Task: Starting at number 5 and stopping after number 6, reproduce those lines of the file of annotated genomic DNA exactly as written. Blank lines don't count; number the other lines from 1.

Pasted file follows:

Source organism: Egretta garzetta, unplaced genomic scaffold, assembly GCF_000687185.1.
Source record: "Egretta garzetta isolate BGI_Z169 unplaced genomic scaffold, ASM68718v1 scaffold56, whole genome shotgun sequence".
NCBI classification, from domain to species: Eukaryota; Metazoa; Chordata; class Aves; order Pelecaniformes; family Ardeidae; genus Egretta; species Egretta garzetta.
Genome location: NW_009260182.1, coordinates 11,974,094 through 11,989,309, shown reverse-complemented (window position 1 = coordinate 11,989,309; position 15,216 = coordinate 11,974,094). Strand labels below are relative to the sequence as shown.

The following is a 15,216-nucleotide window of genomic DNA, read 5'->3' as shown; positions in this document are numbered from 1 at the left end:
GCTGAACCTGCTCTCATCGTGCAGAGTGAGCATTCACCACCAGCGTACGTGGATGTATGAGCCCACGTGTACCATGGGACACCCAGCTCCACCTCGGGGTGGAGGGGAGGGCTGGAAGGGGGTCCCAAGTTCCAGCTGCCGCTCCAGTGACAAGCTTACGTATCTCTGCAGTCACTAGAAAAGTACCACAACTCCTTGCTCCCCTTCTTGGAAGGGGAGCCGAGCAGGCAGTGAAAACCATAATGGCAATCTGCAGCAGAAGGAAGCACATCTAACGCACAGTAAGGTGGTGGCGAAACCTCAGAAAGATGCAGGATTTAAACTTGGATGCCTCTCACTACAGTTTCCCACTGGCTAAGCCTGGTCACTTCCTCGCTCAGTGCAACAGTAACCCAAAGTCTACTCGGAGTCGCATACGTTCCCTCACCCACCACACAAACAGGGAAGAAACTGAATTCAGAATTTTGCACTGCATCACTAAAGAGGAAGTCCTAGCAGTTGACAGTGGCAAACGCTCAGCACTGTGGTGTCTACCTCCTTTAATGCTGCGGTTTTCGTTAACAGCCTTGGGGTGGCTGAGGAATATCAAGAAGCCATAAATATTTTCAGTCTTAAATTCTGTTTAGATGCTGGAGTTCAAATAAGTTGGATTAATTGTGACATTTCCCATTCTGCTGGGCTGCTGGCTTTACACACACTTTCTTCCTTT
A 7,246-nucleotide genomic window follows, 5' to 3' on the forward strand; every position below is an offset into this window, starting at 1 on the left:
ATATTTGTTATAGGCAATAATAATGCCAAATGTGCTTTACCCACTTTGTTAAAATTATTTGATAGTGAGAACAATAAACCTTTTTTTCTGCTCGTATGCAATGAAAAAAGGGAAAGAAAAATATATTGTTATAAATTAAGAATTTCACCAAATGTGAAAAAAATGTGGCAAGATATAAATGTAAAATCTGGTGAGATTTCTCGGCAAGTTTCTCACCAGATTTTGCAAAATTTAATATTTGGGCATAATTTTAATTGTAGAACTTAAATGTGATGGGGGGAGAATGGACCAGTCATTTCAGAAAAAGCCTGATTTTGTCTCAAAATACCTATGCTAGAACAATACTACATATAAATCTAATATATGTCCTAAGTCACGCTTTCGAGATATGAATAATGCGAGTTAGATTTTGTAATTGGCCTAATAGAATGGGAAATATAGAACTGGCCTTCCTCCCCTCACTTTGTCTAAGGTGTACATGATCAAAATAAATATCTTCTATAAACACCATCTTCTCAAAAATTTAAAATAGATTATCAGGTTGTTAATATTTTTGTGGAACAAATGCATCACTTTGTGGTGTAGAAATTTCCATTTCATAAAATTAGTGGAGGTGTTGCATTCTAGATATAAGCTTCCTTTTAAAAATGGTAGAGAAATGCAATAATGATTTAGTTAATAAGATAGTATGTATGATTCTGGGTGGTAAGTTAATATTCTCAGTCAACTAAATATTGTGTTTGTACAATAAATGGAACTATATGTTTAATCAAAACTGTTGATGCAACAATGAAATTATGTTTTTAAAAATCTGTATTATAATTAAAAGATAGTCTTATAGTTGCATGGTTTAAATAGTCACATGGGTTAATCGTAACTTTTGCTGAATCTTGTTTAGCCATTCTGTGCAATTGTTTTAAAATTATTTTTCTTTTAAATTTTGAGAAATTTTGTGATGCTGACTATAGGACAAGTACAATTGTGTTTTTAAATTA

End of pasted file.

The following is a 15,216-nucleotide window of genomic DNA, read 5'->3' as shown; positions in this document are numbered from 1 at the left end:
GCTGAACCTGCTCTCATCGTGCAGAGTGAGCATTCACCACCAGCGTACGTGGATGTATGAGCCCACGTGTACCATGGGACACCCAGCTCCACCTCGGGGTGGAGGGGAGGGCTGGAAGGGGGTCCCAAGTTCCAGCTGCCGCTCCAGTGACAAGCTTACGTATCTCTGCAGTCACTAGAAAAGTACCACAACTCCTTGCTCCCCTTCTTGGAAGGGGAGCCGAGCAGGCAGTGAAAACCATAATGGCAATCTGCAGCAGAAGGAAGCACATCTAACGCACAGTAAGGTGGTGGCGAAACCTCAGAAAGATGCAGGATTTAAACTTGGATGCCTCTCACTACAGTTTCCCACTGGCTAAGCCTGGTCACTTCCTCGCTCAGTGCAACAGTAACCCAAAGTCTACTCGGAGTCGCATACGTTCCCTCACCCACCACACAAACAGGGAAGAAACTGAATTCAGAATTTTGCACTGCATCACTAAAGAGGAAGTCCTAGCAGTTGACAGTGGCAAACGCTCAGCACTGTGGTGTCTACCTCCTTTAATGCTGCGGTTTTCGTTAACAGCCTTGGGGTGGCTGAGGAATATCAAGAAGCCATAAATATTTTCAGTCTTAAATTCTGTTTAGATGCTGGAGTTCAAATAAGTTGGATTAATTGTGACATTTCCCATTCTGCTGGGCTGCTGGCTTTACACACACTTTCTTCCTTT